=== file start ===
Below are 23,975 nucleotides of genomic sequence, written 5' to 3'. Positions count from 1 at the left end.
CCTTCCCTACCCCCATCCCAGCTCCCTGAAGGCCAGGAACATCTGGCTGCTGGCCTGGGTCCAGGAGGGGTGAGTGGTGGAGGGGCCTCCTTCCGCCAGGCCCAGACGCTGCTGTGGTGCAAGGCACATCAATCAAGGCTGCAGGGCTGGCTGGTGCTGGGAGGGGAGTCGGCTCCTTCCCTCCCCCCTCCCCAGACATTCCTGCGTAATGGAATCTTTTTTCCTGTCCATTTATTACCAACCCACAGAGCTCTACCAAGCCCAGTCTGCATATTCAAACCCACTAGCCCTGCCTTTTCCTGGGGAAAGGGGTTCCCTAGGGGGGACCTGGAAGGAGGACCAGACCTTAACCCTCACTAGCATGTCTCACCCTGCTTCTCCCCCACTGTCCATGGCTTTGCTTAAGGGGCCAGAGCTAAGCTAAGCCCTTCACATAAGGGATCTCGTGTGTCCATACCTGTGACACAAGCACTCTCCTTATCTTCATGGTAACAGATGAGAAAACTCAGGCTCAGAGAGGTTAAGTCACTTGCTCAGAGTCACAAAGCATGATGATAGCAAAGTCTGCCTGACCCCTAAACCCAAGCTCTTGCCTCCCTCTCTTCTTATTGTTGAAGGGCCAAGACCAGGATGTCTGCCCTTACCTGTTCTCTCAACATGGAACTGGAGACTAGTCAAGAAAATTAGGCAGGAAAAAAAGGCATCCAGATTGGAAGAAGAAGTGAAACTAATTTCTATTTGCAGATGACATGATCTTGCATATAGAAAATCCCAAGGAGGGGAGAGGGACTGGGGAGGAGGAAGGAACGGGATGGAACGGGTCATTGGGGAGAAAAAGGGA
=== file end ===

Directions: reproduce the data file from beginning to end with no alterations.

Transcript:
Below are 23,975 nucleotides of genomic sequence, written 5' to 3'. Positions count from 1 at the left end.
CCTTCCCTACCCCCATCCCAGCTCCCTGAAGGCCAGGAACATCTGGCTGCTGGCCTGGGTCCAGGAGGGGTGAGTGGTGGAGGGGCCTCCTTCCGCCAGGCCCAGACGCTGCTGTGGTGCAAGGCACATCAATCAAGGCTGCAGGGCTGGCTGGTGCTGGGAGGGGAGTCGGCTCCTTCCCTCCCCCCTCCCCAGACATTCCTGCGTAATGGAATCTTTTTTCCTGTCCATTTATTACCAACCCACAGAGCTCTACCAAGCCCAGTCTGCATATTCAAACCCACTAGCCCTGCCTTTTCCTGGGGAAAGGGGTTCCCTAGGGGGGACCTGGAAGGAGGACCAGACCTTAACCCTCACTAGCATGTCTCACCCTGCTTCTCCCCCACTGTCCATGGCTTTGCTTAAGGGGCCAGAGCTAAGCTAAGCCCTTCACATAAGGGATCTCGTGTGTCCATACCTGTGACACAAGCACTCTCCTTATCTTCATGGTAACAGATGAGAAAACTCAGGCTCAGAGAGGTTAAGTCACTTGCTCAGAGTCACAAAGCATGATGATAGCAAAGTCTGCCTGACCCCTAAACCCAAGCTCTTGCCTCCCTCTCTTCTTATTGTTGAAGGGCCAAGACCAGGATGTCTGCCCTTACCTGTTCTCTCAACATGGAACTGGAGACTAGTCAAGAAAATTAGGCAGGAAAAAAAGGCATCCAGATTGGAAGAAGAAGTGAAACTAATTTCTATTTGCAGATGACATGATCTTGCATATAGAAAATCCCAAGGAGGGGAGAGGGACTGGGGAGGAGGAAGGAACGGGATGGAACGGGTCATTGGGGAGAAAAAGGGA